The Girl With All The Gifts by M. R. Carey
Zombie stories seem to be a permanent niche in science fiction these days. This is a zombie story with a twist. The last city in England to escape the zombie plague has set up a research center in a remote area to study zombie children. These kids look normal, and unlike the adult zombies wandering the country-side, can speak and learn. The research center is set up like a school for the children who are taught normal subjects. One of the children (the "Girl" of the title) is particularity bright and at 10-years-old can do calculus in her head. But she's a zombie and if you get close enough to her for her to catch your smell, she'll launch at you in a frenzy and eat you. So consequently her and the other children are kept in restraints in the classroom and the teachers a keep themselves clean with bleach. Eventually the center gets overrun by zombies and the teachers, the soldiers who were protecting them and the Girl try to make it back to the city. The ending was quite unlike any zombie story I've read before.

The Forever Watch by David Ramirez
 The Forever Watch takes place on a giant spaceship on a 1000-year multi-generational trip to another world. The ship is fleeing some unnamed catastrophe back on Earth. The story is about a woman named Hana, who is a city planner. The ship is divided into sections, each with it's own culture from back on earth. Hana lives in a section which looks like New York City (yes the ship is huge). Her job is to keep the city working. She's a bureaucrat who worries if the sewers are working and how to control the lights to save energy. Then she meets ex-policeman Barrens who is haunted by a secret he learned before leaving the force. There is a serial killer on-board and no one seems to know how to handle the situation. He believes that the killer is actually some sort of monster. With her knowledge of how the city works, Hana starts to help Barrens track the 'monster'. The results of all this added up to a good read. Although generational spaceships are not a novel science fiction concept, the world building here is exceptional. As is the character development. This was a self-contained novel but I would not be surprised if there is a sequel. In fact, I hope there is.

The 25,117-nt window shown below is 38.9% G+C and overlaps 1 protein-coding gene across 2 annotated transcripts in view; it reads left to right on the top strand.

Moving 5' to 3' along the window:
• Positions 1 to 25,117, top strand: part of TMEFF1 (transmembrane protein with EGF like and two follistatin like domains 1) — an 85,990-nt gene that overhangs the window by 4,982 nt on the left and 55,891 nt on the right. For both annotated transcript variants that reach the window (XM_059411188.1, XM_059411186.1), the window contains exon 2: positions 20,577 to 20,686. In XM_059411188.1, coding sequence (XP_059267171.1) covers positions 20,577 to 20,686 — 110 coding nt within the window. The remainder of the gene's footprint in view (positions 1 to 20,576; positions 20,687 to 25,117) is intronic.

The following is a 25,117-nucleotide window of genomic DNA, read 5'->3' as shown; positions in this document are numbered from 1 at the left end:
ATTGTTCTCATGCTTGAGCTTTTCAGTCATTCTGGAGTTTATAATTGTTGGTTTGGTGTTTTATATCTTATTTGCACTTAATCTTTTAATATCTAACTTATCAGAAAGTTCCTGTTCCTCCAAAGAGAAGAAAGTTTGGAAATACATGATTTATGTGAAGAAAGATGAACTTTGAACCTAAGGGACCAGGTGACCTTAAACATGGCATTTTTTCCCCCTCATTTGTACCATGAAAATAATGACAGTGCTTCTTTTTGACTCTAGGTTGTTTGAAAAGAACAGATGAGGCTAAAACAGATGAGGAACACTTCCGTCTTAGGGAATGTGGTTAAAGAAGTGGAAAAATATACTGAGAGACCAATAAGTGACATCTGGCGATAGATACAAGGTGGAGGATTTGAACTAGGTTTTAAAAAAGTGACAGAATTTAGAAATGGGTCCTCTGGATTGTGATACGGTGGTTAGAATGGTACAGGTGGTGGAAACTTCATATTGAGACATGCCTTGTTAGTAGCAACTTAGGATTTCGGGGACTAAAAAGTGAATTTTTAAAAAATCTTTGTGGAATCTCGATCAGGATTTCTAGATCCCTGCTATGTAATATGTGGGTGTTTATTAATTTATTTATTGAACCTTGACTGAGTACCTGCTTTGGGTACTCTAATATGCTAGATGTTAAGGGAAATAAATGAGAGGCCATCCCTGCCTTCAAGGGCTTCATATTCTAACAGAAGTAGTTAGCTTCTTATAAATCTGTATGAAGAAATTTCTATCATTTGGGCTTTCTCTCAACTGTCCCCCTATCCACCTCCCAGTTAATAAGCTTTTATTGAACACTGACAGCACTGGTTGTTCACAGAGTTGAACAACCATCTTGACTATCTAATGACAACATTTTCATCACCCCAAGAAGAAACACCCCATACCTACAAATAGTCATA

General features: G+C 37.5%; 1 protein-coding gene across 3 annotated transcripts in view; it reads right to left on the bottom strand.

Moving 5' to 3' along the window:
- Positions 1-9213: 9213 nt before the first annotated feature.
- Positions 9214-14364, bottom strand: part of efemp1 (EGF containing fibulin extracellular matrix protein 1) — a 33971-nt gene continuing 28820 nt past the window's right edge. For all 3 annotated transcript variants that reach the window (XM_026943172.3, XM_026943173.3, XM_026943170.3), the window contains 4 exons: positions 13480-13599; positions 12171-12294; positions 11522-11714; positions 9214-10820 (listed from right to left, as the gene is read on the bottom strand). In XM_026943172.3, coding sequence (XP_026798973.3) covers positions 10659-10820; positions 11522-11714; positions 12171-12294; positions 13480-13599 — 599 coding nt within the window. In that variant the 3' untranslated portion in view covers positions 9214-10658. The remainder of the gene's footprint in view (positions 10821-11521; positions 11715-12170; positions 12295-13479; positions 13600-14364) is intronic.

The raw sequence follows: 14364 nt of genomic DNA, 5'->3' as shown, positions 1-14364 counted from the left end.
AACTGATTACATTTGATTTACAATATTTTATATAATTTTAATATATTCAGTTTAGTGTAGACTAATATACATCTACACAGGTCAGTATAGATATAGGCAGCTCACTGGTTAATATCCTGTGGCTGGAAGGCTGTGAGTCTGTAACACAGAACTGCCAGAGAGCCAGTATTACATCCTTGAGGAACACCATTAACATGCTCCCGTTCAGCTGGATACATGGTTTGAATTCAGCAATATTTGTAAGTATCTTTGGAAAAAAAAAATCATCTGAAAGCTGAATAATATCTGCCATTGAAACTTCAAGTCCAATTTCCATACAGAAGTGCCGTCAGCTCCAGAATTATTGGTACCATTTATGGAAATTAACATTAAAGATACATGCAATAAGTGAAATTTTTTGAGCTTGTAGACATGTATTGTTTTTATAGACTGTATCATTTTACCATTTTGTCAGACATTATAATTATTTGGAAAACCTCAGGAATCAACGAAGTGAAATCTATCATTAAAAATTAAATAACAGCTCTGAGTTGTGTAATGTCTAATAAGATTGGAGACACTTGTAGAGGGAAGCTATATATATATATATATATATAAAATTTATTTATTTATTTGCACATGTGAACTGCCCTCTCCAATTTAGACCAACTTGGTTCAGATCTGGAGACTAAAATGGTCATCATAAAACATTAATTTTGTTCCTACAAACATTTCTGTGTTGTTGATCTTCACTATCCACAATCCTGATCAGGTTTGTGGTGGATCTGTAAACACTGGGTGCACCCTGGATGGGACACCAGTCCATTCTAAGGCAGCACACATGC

The Flight of the Silvers by Daniel Price